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Visionary behind 100-year journey of Gokhale Memorial

30 April, 2019 20:17:58
Visionary behind 100-year journey of Gokhale Memorial

Supriya Roy is an academician and ex-teacher of Modern High School. She is also a prolific writer and researcher

While talking about inheritance, humans always tend to associate property and other material pleasures. Little do we realize that we inherit principles, ideologies, working capacity and a lot more from our ancestors. Our lives are framed by our heredity and environment. Sarala Roy was fortunate enough to have Durga Mohan Das as her father. She was also married to a scholar, Prasanna Kumar Roy, who happened to be the first Indian Principal of Presidency College. He gave complete freedom and supported Sarala Roy to fulfill all her dreams. The other man, Gopal Krishna Gokhale was another strong hand of support and Gokhale Memorial School was established to pay a wholesome tribute to his thoughts and ideologies. 

Sarala Roy was aware that freedom of women could not be attained by fighting single-handedly. It was important for men to extend their support in this fight for independence and march together towards attaining the goal. She spent years abroad on and off. Many students from India who lived there were fortunate enough to get a taste of unconditional motherly affection of Sarala Roy in a foreign land. She went out of her way to help everyone. 

While she was going through a phase of unbearable grief after her son died in London, she had a dream where the long-deceased patriot and her close associate Gopal Krishna Gokhale appeared and told her that the only way to come out of this grief was to dedicate herself to work for the society. Gokhale Memorial Girls’ School was established as an outcome of this dream. Sarala Roy showered everything she had including her power, thoughts, love and affection for her dream school from the very first day. 

Lady Abola Bose, wife of famous scientist Jagadish Bose sheds light on the relentless efforts of her sister Sarala Roy in ‘Amar Didi.’ She says: “Didi used to cut all her vegetables with a boti while talking to the clerks about the school. She often said ‘You can always talk even if your hands are occupied.’  She used to take care of every detail including where the teachers were supposed to stay, the eating habits and arrangements of the foreign teachers. Her home at 7 Ballygunj Circular Road was always full of guests. It was a melting point of eminent personalities. Tagore had also visited this house. The gigantic house did not seem enough for Sarala Roy. But after she established the school, she used to stay in the balcony to accommodate all the boarders in her house.”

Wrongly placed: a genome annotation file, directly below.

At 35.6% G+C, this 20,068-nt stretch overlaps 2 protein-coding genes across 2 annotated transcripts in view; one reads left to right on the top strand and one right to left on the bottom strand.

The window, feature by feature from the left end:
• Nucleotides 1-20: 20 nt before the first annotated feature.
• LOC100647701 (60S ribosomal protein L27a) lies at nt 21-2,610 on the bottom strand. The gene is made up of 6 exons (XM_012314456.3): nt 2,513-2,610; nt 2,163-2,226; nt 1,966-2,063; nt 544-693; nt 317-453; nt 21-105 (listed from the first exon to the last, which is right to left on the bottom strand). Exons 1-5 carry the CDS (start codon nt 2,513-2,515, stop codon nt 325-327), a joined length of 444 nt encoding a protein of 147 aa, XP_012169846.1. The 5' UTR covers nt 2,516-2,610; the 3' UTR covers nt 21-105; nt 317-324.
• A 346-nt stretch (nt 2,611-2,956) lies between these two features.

Gokhale taught Sarala Roy to eliminate the concept of first personal singular – I, if one wished to do public work. He taught her to endure everything for the betterment of the country. Self-pride had no importance when it comes to working for the country. Roy had once told Gokhale, “None of your political men can live up to your own convictions. Yet, you want to unite India. I am sure with all your liberal views, you have a sacred thread underneath your shirt to denote that you are a born Brahmin. Even you do not have the strength of your own convictions.” Surprisingly, the next morning, Gokhale sent a sealed packet that had his sacred thread cut into pieces with the following words: “Many thanks for arousing me to order. I own that I have no business to wear my sacred thread when I do not believe in it. Henceforth, I shall try to act according to my convictions. Forgive.”

Such was the vision of two stalwarts who took Gokhale Memorial to its glory. It is very seldom in life that you have the opportunity of meeting a man who loves truth and is strong enough to own an error. Sarala Roy had also told Gokhale that he was missing out a lot by not reading Tagore. Gokhale thus learnt Bengali in just three months. Being a Sanskrit scholar himself, he found Bengali easy. By the end of his term in the counsel, he could read Rabi Thakur’s poems.  

Sarala Roy believed that women should be all-rounders and inculcate all positive aspects of western thoughts while maintaining the traditions of the oriental culture. Her dreams have truly turned into reality. The girls of Gokhale Memorial Girls’ School have always created a wondrous amalgamation of the east and west which is reflected in their personalities. Gokhale had a dream of bringing about the light of women education and Roy became the torch-bearer and transformed this distant dream to reality. She wanted women to be independent without being indifferent. She wanted them to be ideal citizens, ideal mothers and be adept in all household work. Roy made sure that the female teachers who she appointed valued her ideologies. She brought in new subjects like domestic science, comparative religion, music, drawing, sports and much more. Rabindrasangeet and Vedic songs used to be sung as school prayers. Even before Independence, Jana Gana Mana was sung by the students of Gokhale Memorial Girls’ School. The legacy still continues. 

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